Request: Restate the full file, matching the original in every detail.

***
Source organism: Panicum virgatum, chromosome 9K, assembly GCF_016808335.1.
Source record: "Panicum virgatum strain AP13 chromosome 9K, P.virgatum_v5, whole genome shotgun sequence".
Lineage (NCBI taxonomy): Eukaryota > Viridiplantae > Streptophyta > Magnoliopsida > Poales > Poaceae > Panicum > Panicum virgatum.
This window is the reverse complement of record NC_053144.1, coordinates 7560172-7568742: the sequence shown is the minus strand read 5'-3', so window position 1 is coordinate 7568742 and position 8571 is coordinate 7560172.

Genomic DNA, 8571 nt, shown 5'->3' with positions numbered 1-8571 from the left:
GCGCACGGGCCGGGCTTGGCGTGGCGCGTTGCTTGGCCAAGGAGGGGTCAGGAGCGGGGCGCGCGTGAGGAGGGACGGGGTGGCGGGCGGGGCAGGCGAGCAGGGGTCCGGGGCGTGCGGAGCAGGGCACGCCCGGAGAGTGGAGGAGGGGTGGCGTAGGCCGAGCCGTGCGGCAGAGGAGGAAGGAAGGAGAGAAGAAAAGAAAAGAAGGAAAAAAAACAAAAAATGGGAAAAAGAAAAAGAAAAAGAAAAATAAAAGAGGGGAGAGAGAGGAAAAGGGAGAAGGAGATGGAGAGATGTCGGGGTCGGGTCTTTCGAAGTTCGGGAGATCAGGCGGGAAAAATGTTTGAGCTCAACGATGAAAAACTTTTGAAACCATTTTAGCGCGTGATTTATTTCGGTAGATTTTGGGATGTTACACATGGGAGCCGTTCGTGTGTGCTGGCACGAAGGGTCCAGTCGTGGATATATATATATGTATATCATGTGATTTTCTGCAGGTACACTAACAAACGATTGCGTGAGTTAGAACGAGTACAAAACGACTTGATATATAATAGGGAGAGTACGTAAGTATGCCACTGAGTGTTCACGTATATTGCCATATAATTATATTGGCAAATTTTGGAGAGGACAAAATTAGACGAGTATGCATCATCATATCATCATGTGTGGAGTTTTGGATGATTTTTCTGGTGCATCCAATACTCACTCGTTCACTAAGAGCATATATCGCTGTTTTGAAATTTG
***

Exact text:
Source organism: Panicum virgatum, chromosome 9K, assembly GCF_016808335.1.
Source record: "Panicum virgatum strain AP13 chromosome 9K, P.virgatum_v5, whole genome shotgun sequence".
Lineage (NCBI taxonomy): Eukaryota > Viridiplantae > Streptophyta > Magnoliopsida > Poales > Poaceae > Panicum > Panicum virgatum.
This window is the reverse complement of record NC_053144.1, coordinates 7560172-7568742: the sequence shown is the minus strand read 5'-3', so window position 1 is coordinate 7568742 and position 8571 is coordinate 7560172.

Genomic DNA, 8571 nt, shown 5'->3' with positions numbered 1-8571 from the left:
GCGCACGGGCCGGGCTTGGCGTGGCGCGTTGCTTGGCCAAGGAGGGGTCAGGAGCGGGGCGCGCGTGAGGAGGGACGGGGTGGCGGGCGGGGCAGGCGAGCAGGGGTCCGGGGCGTGCGGAGCAGGGCACGCCCGGAGAGTGGAGGAGGGGTGGCGTAGGCCGAGCCGTGCGGCAGAGGAGGAAGGAAGGAGAGAAGAAAAGAAAAGAAGGAAAAAAAACAAAAAATGGGAAAAAGAAAAAGAAAAAGAAAAATAAAAGAGGGGAGAGAGAGGAAAAGGGAGAAGGAGATGGAGAGATGTCGGGGTCGGGTCTTTCGAAGTTCGGGAGATCAGGCGGGAAAAATGTTTGAGCTCAACGATGAAAAACTTTTGAAACCATTTTAGCGCGTGATTTATTTCGGTAGATTTTGGGATGTTACACATGGGAGCCGTTCGTGTGTGCTGGCACGAAGGGTCCAGTCGTGGATATATATATATGTATATCATGTGATTTTCTGCAGGTACACTAACAAACGATTGCGTGAGTTAGAACGAGTACAAAACGACTTGATATATAATAGGGAGAGTACGTAAGTATGCCACTGAGTGTTCACGTATATTGCCATATAATTATATTGGCAAATTTTGGAGAGGACAAAATTAGACGAGTATGCATCATCATATCATCATGTGTGGAGTTTTGGATGATTTTTCTGGTGCATCCAATACTCACTCGTTCACTAAGAGCATATATCGCTGTTTTGAAATTTG